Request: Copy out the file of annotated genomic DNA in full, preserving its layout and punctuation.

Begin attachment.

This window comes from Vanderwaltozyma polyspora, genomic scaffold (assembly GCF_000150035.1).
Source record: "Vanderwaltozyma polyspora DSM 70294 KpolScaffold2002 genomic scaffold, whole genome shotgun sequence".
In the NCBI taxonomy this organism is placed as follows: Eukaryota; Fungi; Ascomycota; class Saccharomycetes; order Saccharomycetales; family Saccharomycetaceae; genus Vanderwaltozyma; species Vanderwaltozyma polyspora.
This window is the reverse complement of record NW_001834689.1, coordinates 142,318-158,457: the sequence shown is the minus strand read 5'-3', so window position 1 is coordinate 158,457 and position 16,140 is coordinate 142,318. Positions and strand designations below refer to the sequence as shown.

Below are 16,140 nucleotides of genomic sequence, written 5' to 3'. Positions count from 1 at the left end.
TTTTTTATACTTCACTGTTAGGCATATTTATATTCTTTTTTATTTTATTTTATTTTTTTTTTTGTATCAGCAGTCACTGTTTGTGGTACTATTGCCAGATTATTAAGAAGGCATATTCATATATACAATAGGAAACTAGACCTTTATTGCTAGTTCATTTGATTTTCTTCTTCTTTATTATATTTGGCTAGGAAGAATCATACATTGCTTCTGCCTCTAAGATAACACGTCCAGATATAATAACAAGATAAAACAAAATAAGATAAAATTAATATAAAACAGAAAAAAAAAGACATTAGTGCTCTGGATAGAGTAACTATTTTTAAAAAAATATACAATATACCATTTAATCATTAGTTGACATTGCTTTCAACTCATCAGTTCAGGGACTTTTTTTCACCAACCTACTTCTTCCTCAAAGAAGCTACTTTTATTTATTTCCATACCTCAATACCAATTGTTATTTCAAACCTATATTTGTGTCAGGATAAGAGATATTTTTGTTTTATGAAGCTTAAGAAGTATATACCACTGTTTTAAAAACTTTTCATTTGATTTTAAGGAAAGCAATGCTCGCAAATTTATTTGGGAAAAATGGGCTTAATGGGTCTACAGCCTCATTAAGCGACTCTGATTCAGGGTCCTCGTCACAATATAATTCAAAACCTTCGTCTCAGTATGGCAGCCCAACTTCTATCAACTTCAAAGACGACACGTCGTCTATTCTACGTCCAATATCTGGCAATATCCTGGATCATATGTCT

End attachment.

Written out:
This window comes from Vanderwaltozyma polyspora, genomic scaffold (assembly GCF_000150035.1).
Source record: "Vanderwaltozyma polyspora DSM 70294 KpolScaffold2002 genomic scaffold, whole genome shotgun sequence".
In the NCBI taxonomy this organism is placed as follows: Eukaryota; Fungi; Ascomycota; class Saccharomycetes; order Saccharomycetales; family Saccharomycetaceae; genus Vanderwaltozyma; species Vanderwaltozyma polyspora.
This window is the reverse complement of record NW_001834689.1, coordinates 142,318-158,457: the sequence shown is the minus strand read 5'-3', so window position 1 is coordinate 158,457 and position 16,140 is coordinate 142,318. Positions and strand designations below refer to the sequence as shown.

Below are 16,140 nucleotides of genomic sequence, written 5' to 3'. Positions count from 1 at the left end.
TTTTTTATACTTCACTGTTAGGCATATTTATATTCTTTTTTATTTTATTTTATTTTTTTTTTTGTATCAGCAGTCACTGTTTGTGGTACTATTGCCAGATTATTAAGAAGGCATATTCATATATACAATAGGAAACTAGACCTTTATTGCTAGTTCATTTGATTTTCTTCTTCTTTATTATATTTGGCTAGGAAGAATCATACATTGCTTCTGCCTCTAAGATAACACGTCCAGATATAATAACAAGATAAAACAAAATAAGATAAAATTAATATAAAACAGAAAAAAAAAGACATTAGTGCTCTGGATAGAGTAACTATTTTTAAAAAAATATACAATATACCATTTAATCATTAGTTGACATTGCTTTCAACTCATCAGTTCAGGGACTTTTTTTCACCAACCTACTTCTTCCTCAAAGAAGCTACTTTTATTTATTTCCATACCTCAATACCAATTGTTATTTCAAACCTATATTTGTGTCAGGATAAGAGATATTTTTGTTTTATGAAGCTTAAGAAGTATATACCACTGTTTTAAAAACTTTTCATTTGATTTTAAGGAAAGCAATGCTCGCAAATTTATTTGGGAAAAATGGGCTTAATGGGTCTACAGCCTCATTAAGCGACTCTGATTCAGGGTCCTCGTCACAATATAATTCAAAACCTTCGTCTCAGTATGGCAGCCCAACTTCTATCAACTTCAAAGACGACACGTCGTCTATTCTACGTCCAATATCTGGCAATATCCTGGATCATATGTCT